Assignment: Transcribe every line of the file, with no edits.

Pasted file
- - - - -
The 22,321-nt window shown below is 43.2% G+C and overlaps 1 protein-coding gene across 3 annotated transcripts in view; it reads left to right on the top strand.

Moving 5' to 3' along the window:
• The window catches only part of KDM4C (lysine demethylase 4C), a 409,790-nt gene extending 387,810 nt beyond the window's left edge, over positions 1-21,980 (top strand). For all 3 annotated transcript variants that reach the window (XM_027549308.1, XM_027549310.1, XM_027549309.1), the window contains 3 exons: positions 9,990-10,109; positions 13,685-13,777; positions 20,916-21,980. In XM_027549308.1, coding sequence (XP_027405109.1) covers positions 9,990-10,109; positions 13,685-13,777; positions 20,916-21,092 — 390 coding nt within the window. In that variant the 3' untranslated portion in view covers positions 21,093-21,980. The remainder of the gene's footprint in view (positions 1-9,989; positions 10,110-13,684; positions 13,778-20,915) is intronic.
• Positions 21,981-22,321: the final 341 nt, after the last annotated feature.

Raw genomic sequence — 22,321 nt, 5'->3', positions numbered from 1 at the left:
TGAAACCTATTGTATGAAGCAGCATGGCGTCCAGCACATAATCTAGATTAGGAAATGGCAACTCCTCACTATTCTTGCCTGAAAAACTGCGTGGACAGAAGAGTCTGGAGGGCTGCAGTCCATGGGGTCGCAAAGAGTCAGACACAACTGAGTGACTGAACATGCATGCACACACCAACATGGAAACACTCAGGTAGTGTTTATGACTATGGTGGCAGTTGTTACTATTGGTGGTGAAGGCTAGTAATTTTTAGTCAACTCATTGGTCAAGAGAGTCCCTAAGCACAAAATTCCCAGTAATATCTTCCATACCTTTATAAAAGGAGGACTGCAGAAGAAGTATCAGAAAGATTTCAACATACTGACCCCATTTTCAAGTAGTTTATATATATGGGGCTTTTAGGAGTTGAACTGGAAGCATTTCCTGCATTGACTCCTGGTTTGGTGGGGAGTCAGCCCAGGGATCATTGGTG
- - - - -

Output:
The 22,321-nt window shown below is 43.2% G+C and overlaps 1 protein-coding gene across 3 annotated transcripts in view; it reads left to right on the top strand.

Moving 5' to 3' along the window:
• The window catches only part of KDM4C (lysine demethylase 4C), a 409,790-nt gene extending 387,810 nt beyond the window's left edge, over positions 1-21,980 (top strand). For all 3 annotated transcript variants that reach the window (XM_027549308.1, XM_027549310.1, XM_027549309.1), the window contains 3 exons: positions 9,990-10,109; positions 13,685-13,777; positions 20,916-21,980. In XM_027549308.1, coding sequence (XP_027405109.1) covers positions 9,990-10,109; positions 13,685-13,777; positions 20,916-21,092 — 390 coding nt within the window. In that variant the 3' untranslated portion in view covers positions 21,093-21,980. The remainder of the gene's footprint in view (positions 1-9,989; positions 10,110-13,684; positions 13,778-20,915) is intronic.
• Positions 21,981-22,321: the final 341 nt, after the last annotated feature.

Raw genomic sequence — 22,321 nt, 5'->3', positions numbered from 1 at the left:
TGAAACCTATTGTATGAAGCAGCATGGCGTCCAGCACATAATCTAGATTAGGAAATGGCAACTCCTCACTATTCTTGCCTGAAAAACTGCGTGGACAGAAGAGTCTGGAGGGCTGCAGTCCATGGGGTCGCAAAGAGTCAGACACAACTGAGTGACTGAACATGCATGCACACACCAACATGGAAACACTCAGGTAGTGTTTATGACTATGGTGGCAGTTGTTACTATTGGTGGTGAAGGCTAGTAATTTTTAGTCAACTCATTGGTCAAGAGAGTCCCTAAGCACAAAATTCCCAGTAATATCTTCCATACCTTTATAAAAGGAGGACTGCAGAAGAAGTATCAGAAAGATTTCAACATACTGACCCCATTTTCAAGTAGTTTATATATATGGGGCTTTTAGGAGTTGAACTGGAAGCATTTCCTGCATTGACTCCTGGTTTGGTGGGGAGTCAGCCCAGGGATCATTGGTG